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Music City Centers reaffirms commitment to city financial obligations despite $20 million

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Music City Center says it will still be able to pay its annual $12.6 million to the city, plus $40 million it promised to help Nashville’s budget.

The center is also hoping that conventions and events planned for the fall will still happen despite COVID-19.

The center is part of phase 4 in the reopening plan. However, if the COVID-19 pandemic takes a turn for the worse, that could mean millions of dollars lost.

So far, Music City Center has had 68 groups cancel between March and the end of June.

“Any group we lose is a financial hit for us,” Music City Center President and CEO Charles Starks said.

He says MCC has lost $20 million since the pandemic started.

The Nashville Convention and Visitor Corporation says there’s been 970 meeting and convention cancellations. That’s almost a half million people not coming to Nashville.

That would’ve added almost $29 million to the state in taxes, and almost $31 million to the city in local taxes.

“It’s certainly a loss for us, but the greater loss is for the city and the state,” Starks said.

FOX 17 News' Rachel Tiede reached out to several members of city council to find out how the lack of taxes could impact the city budget if autumn events are cancelled, and if that makes MCC unable to pay their financial obligations.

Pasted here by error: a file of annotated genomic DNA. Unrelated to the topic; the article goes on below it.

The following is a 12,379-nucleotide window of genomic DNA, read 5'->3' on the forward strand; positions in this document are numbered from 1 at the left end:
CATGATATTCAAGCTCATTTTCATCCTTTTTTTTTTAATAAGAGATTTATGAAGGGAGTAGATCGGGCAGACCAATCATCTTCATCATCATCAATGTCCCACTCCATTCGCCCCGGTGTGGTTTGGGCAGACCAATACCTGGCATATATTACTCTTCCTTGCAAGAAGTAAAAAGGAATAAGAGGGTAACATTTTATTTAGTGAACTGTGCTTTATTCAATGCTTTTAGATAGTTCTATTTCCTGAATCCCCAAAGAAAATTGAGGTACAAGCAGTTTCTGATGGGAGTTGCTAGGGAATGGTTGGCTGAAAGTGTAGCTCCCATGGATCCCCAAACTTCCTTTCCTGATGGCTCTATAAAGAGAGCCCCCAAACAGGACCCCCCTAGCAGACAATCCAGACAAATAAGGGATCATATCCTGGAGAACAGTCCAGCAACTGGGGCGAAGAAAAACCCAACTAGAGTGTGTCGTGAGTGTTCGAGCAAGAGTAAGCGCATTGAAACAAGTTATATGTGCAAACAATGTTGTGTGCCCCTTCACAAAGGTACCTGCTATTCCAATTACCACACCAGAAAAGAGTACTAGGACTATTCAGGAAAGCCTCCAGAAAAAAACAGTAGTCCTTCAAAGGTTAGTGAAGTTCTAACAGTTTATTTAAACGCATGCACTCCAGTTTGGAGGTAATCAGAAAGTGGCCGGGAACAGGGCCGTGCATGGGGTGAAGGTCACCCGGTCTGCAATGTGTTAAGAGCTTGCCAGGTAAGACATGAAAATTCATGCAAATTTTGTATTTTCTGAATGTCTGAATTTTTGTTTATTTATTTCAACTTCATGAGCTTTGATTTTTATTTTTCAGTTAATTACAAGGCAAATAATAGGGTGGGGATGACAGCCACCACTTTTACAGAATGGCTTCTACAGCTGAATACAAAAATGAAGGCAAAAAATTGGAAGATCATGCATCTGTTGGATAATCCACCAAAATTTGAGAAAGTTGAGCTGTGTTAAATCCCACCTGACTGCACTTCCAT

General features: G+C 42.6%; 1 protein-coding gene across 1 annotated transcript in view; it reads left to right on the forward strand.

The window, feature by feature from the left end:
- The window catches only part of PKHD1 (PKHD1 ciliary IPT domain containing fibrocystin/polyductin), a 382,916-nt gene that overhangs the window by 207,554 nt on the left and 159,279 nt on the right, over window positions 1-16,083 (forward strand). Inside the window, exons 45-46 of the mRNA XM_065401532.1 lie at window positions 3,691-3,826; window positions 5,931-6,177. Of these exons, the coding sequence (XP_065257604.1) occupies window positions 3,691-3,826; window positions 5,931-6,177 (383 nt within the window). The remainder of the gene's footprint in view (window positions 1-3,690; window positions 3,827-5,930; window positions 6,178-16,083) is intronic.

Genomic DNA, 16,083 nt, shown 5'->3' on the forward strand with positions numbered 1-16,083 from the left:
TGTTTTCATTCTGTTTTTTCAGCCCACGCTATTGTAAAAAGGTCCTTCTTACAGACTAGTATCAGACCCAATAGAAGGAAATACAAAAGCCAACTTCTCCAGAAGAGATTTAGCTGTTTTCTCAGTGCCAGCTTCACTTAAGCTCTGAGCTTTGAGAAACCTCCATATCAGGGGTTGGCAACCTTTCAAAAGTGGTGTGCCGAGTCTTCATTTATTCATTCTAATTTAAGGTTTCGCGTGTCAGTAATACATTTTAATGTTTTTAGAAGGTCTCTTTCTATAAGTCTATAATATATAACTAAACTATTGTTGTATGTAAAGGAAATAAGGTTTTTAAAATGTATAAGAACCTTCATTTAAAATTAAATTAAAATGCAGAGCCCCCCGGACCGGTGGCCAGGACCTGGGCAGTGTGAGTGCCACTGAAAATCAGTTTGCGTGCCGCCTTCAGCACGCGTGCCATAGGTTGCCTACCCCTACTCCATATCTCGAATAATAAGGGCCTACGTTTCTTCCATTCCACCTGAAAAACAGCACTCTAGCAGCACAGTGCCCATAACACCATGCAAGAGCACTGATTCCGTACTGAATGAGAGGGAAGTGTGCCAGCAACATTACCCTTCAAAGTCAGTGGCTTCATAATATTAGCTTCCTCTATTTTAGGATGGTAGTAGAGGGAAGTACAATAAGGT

Budget and Finance Committee Chair Bob Mendes sent the following statement:

“I plan to have the budget ordinance we pass later this month require an update from Finance at the end of the summer about expected revenue. Hopefully that would be an early warning sign of possible trouble in the fall, and give Metro time to react if necessary.”

Nashville Finance Director Kevin Crumbo sent the following statement:

“I am hopeful the MCC will recover from the pandemic crisis as each phase of Mayor’s plan is executed, and MCC will meet all of its financial obligations. A prolonged recovery period, of course, will raise concerns about meeting those obligations. It is simply too early to know if those concerns will materialize.”

Chris Song, the press secretary for the mayor’s office sent the following statement:

“The funds pledged to the Metro General Fund by the Convention Center Authority are still anticipated even after the obvious effect of COVID-19 on convention activity and downtown spending. As we have pointed out before, a second wave of COVID cases and the accompanying sustained decline in tourism activity would put a substantial strain on our revenue collections. Mayor Cooper’s budget proposal includes $100 million for restoring fund balances, both because it is required by law and because we need that fund balance to prepare for the possibility of another wave of COVID cases.”

The first group back to MCC is a basketball tournament that’s supposed to happen July 21-25. Starks added the other good news is that everyone that’s cancelled, wants to come back.

“Hopefully that fills a whole lot of hotel rooms, and more importantly gets a whole lot of staff back to work,” Starks said.

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Starks said they haven’t had to furlough anyone during the pandemic, although almost all the employees are working remotely right now.

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